The untold truth about wcout
perform Unicode output... (without a lot of help).
If you are on nix, you've got it made... since many modern terminals support UTF-8 encoded data.
So, convert your wchar_t strings to a UTF-8 sequence and print it using cout
If you are on Windows, you haven't got it as easy... you've got to set up a UTF-8 enabled terminal for your user and install your program to use it.
I'm going to make this into an Article, but here you go for a quickie.
We're going to create a .lnk file to create a UTF-8 aware command prompt. Now, .lnk files are typically not
copyable to other systems... but this one is special.
Open Explorer and navigate to your program's directory. Right click on an empty spot and choose "New Shortcut".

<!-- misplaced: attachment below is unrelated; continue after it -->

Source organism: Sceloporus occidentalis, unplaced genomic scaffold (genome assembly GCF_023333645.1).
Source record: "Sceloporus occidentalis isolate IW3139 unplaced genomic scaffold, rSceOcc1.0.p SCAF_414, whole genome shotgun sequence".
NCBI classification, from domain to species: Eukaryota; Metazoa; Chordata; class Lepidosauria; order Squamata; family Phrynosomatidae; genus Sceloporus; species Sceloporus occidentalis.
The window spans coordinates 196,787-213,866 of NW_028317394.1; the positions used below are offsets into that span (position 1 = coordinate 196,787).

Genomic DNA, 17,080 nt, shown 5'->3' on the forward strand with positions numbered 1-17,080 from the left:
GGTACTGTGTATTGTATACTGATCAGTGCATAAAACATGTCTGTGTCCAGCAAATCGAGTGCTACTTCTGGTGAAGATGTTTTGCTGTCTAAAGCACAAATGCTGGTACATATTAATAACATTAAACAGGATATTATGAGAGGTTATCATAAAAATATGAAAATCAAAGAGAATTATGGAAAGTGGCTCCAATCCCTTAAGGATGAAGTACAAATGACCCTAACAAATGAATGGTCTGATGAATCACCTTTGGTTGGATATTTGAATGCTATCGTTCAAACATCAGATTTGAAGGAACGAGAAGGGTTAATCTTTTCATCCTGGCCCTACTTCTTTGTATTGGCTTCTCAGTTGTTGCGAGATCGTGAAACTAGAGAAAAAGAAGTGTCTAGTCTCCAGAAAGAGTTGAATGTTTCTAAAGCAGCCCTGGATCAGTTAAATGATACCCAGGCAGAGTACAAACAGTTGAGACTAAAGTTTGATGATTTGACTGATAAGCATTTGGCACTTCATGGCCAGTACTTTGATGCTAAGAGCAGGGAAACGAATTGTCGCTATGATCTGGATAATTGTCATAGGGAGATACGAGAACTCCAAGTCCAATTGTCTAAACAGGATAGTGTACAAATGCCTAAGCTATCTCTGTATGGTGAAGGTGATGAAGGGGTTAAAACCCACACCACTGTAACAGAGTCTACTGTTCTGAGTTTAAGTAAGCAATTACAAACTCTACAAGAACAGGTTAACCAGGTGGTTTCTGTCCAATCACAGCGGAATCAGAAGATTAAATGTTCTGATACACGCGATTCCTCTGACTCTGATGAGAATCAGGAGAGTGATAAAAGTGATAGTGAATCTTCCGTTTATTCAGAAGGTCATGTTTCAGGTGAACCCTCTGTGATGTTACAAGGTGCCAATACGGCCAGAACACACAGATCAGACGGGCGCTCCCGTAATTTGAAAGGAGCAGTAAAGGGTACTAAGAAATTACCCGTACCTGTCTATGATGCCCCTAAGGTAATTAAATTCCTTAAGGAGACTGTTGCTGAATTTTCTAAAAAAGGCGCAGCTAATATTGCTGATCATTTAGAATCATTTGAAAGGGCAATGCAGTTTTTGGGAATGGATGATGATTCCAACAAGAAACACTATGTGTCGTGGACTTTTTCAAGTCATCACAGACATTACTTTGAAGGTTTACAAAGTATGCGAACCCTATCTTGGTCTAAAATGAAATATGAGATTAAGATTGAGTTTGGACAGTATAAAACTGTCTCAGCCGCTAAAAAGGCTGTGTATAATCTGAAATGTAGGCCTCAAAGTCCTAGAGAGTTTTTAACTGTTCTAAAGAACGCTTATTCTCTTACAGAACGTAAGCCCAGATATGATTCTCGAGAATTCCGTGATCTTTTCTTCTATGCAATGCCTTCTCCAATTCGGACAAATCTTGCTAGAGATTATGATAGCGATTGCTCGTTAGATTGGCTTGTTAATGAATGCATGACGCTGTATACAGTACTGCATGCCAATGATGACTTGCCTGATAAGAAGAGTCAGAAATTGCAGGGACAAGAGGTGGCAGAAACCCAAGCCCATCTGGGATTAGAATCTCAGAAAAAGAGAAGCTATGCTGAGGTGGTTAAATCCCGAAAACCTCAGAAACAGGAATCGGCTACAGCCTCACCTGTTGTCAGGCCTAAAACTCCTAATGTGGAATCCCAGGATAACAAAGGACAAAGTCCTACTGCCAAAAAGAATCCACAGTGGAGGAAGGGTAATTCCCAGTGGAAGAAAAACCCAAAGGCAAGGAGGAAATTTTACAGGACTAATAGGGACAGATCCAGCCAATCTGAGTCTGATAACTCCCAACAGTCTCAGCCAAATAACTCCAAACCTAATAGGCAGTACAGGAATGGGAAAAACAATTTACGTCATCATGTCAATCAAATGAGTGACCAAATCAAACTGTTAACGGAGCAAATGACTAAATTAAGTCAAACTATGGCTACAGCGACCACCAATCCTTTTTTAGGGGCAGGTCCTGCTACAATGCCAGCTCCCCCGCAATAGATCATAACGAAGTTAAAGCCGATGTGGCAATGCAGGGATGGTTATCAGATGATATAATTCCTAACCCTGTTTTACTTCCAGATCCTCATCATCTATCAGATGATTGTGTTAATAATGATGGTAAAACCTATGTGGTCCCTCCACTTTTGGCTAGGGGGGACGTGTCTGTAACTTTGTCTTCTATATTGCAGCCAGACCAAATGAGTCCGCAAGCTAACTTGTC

Name it something like "RunUTF8k.lnk".
On the "Shortcut" tab, make the Target
%ComSpec% /u /k @chcp 65001&&@cls&&"%RUNUTF8%"
On the "Font" tab, make sure that the font reads
. A size of 14 or so is nice also.
If you want to play with the window position, now is the time to do it with the "Layout" tab.
Save it all.
Now create a batch file, called "RunUTF8k.bat".
if %1.==. goto :end
for %%F in (%1) do set RUNUTF8=%%~fF
start RunUTF8k.lnk %*
The neat trick with this particular shortcut/batch file pair, is that you can
copy it to other systems and it will usually
work. Keep in mind that it works by calling the user's command shell through the usual environment variable substitutions... so make sure not to give your program shortcut any greater security permissions than strictly necessary.
Now you can execute your program by calling
runutf8k path\to\myprog.exe arg0 arg1 ...
Again, your program should output Unicode text using UTF-8 encoded strings.
If your STL has the <codecvt> class working properly, you can imbue wcout
with a std::codecvt_utf8
using namespace std;
locale loc( locale(), new codecvt_utf8 <wchar_t> );
wcout.imbue( loc );
wcout << L"STΛRGATE ΛTLΛNTIS\n";
Hope this helps.